Pakistan’s Bold Fashionistas


When you think of fashion, the first word that comes to mind probably isn’t brave. Here in the United States being a fashion designer may be hard work and may require a tremendous amount of creativity, but it doesn’t necessarily call for courage. In Pakistan, however, the faint-hearted need not apply.

Fashion week in Lahore, Pakistan just came to a close last Friday. The show was a tremendous success, and not only because a bomb didn’t go off. Some designers say that they weren’t even considering a terrorist attack. They brushed off the Western media for asking questions that seemed stereotypical. Not all of Pakistan is made up of terrorist, they reminded the camera crews.

The coordinators of the event were obviously more concerned about security, since intelligence officers and the bomb squad were both present, and the location of the event was not even listed on the invitations. According to one model, death threats were issued before the show. It was the first year in which the government supported the show, and recognized the Pakistan Fashion Design council. The show featured low cut, backless, and sleeveless outfits, showing just as much skin as any Western fashion show might. What was missing however, was the veil. Aamna Isani, a freelance fashion writer, noted that the show and the fashion it produced would only attract a small amount of women in Pakistan, mainly the elite. The irony, she said, was that the audience was more comfortable seeing skin, than the veil. Hopefully with more acceptance, these type of events can incorporate more traditional fashion as well.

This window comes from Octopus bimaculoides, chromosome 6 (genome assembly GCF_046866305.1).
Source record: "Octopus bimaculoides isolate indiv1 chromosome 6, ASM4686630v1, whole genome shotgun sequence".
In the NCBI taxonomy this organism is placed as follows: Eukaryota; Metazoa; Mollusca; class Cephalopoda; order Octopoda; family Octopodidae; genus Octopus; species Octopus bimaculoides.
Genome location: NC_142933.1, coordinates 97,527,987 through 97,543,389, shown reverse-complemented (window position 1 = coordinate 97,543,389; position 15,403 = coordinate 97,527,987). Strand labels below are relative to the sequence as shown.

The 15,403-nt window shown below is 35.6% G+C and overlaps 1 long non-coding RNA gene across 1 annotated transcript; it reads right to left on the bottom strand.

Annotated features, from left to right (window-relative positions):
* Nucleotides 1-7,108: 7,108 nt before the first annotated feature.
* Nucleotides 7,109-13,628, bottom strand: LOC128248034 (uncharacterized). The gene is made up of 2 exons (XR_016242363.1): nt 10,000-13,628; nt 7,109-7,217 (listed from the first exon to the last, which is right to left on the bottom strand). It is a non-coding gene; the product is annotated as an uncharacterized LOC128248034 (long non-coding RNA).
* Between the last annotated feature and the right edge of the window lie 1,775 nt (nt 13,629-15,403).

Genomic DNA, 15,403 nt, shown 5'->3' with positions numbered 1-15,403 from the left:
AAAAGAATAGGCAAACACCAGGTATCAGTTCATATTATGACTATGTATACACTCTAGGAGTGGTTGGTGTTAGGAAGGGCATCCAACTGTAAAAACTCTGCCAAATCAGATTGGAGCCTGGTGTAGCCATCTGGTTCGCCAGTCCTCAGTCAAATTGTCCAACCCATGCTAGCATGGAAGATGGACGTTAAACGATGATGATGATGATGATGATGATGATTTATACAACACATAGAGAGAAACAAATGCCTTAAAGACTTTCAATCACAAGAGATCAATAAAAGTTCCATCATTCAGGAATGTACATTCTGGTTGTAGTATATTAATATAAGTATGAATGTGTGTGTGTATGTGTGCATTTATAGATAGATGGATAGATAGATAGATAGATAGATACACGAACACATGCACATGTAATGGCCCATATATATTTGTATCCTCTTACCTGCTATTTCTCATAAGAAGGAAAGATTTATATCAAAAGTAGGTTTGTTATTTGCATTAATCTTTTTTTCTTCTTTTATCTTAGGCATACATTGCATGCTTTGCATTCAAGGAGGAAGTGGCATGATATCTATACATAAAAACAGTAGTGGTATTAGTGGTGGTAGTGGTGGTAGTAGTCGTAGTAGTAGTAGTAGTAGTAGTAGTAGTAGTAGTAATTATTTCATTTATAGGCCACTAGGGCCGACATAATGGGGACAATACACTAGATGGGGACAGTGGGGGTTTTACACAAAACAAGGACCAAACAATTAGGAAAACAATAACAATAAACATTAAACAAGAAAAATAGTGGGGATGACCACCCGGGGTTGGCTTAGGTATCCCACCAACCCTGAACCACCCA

Downplaying the statement that the designers and models at this fashion show were making would be a mistake. Before they were women confined to the home, flexing their bored and creative minds. Now they are bold professionals, showing the world their talents, despite the extremely high risk they are taking. Whether it is a woman in Afghanistan getting up every morning to educate herself, or a woman in Pakistan breaking the walls of a social taboo, it is a commendable act for them to exercise the freedom to pursue their dreams. Even in the most high-risk areas of the world.

Leave a Reply

Fill in your details below or click an icon to log in: Logo

You are commenting using your account. Log Out /  Change )

Google photo

You are commenting using your Google account. Log Out /  Change )

Twitter picture

You are commenting using your Twitter account. Log Out /  Change )

Facebook photo

You are commenting using your Facebook account. Log Out /  Change )

Connecting to %s